This one is obvious: When you walk into a dark house, turn the lights on. But there are other valuable lessons lurking out there, somewhere, as these cinephiles point out.

By Liz Loerke
Updated September 27, 2016
Ben Wiseman
Ben Wiseman


As a parent, you deal with fear in so many capacities. You have your own worries about your child’s safety, and you also have to deal with your child’s fears of everything from shots to having her mashed potatoes touch her green beans. Horror movies, while completely supernatural, teach us to take those concerns seriously. The 2014 Australian movie The Babadook comes to mind. It’s about a single mom and her six-year-old son, who is being haunted by a monster. The mom writes it off as a “monster under the bed” fantasy. Of course, the Babadook turns out to be real. It serves as a good, if extreme, reminder that no matter how silly a child’s anxieties seem, the fear behind them is legit. —Aviva Briefel, Ph.D., professor of English and cinema studies at Bowdoin College, in Brunswick, Maine.


Remembering anniversaries: Sounds easy, right? But in horror movies no one does it. In 1980’s Friday the 13th, a couple of randy counselors get butchered a year after letting a young boy named Jason Voorhees drown. The rest of the movie takes place 21 years later, on what would have been Jason’s birthday—yes, Friday the 13th—when a new batch of horny staffers winds up on the bloody business end of a similar killing spree. The day proves lethal in the sequels as well. Had they just looked at a calendar, it all could have been avoided. —Chris Nashawaty, film critic for Entertainment Weekly (which, like Real Simple, is a Time Inc. publication). He lives in Connecticut.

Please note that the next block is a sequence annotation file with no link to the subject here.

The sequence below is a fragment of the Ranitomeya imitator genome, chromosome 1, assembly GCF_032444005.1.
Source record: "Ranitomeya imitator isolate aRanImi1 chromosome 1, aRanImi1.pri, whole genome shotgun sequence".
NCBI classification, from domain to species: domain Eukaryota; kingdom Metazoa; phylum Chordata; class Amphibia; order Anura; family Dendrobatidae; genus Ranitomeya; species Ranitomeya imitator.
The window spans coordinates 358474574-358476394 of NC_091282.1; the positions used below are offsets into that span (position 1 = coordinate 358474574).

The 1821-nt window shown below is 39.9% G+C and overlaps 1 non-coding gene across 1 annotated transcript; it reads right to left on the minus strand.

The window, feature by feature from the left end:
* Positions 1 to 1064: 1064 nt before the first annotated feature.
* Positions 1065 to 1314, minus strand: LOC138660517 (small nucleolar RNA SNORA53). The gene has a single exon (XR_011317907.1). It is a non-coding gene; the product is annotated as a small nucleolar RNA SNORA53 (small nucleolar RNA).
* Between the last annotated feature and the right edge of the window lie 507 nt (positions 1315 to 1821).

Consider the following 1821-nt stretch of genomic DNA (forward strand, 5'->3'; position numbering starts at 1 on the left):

I have a vivid memory of seeing The Exorcist with my dad when I was 13. The film was huge that year—everybody was talking about it. I kept hearing how scary it was, and I was petrified. So I bought the screenplay and took it with me to the theater. I actually kept the book open in the light of the aisle so I could read ahead and know what was coming. Since then, I have found that it’s good to do research and be prepared before you go into a new situation. —David Schwartz, chief curator at the Museum of the Moving Image, in Queens, New York.


My dad always said that what we can imagine in our minds is far scarier than what we see on the screen. I think that is also true in real life. The fears in our heads are a million times more frightening than most of what actually happens to us. In fact, studies have shown that 85 percent of what we are afraid of never occurs, so we spend an inordinate amount of time worrying needlessly. That’s why movies like The Fall of the House of Usher, where you don’t see anything outright gory, are scarier. As Hamlet said, “There is nothing either good or bad, but thinking makes it so.” —Victoria Price, daughter of horror-film legend Vincent Price and the author of Vincent Price: A Daughter’s Biography. She lives in Santa Fe.


In so many horror movies, the protagonist ultimately has to rely only on herself. Rosemary’s Baby is a perfect example. Here is this woman who seemingly has everything. She lives in a lovely apartment building; she has what appears to be a charming and ambitious husband; she’s surrounded by a support system of neighbors. But slowly she learns that the people she depends on are the ones most out to hurt her. Fortunately, most of us won’t find ourselves living among Satanists. But we have all been in a position where someone we trusted let us down. Ultimately you have to come to your own aid. —David Filipi, director of film/video at the Wexner Center for the Arts at Ohio State University, in Columbus.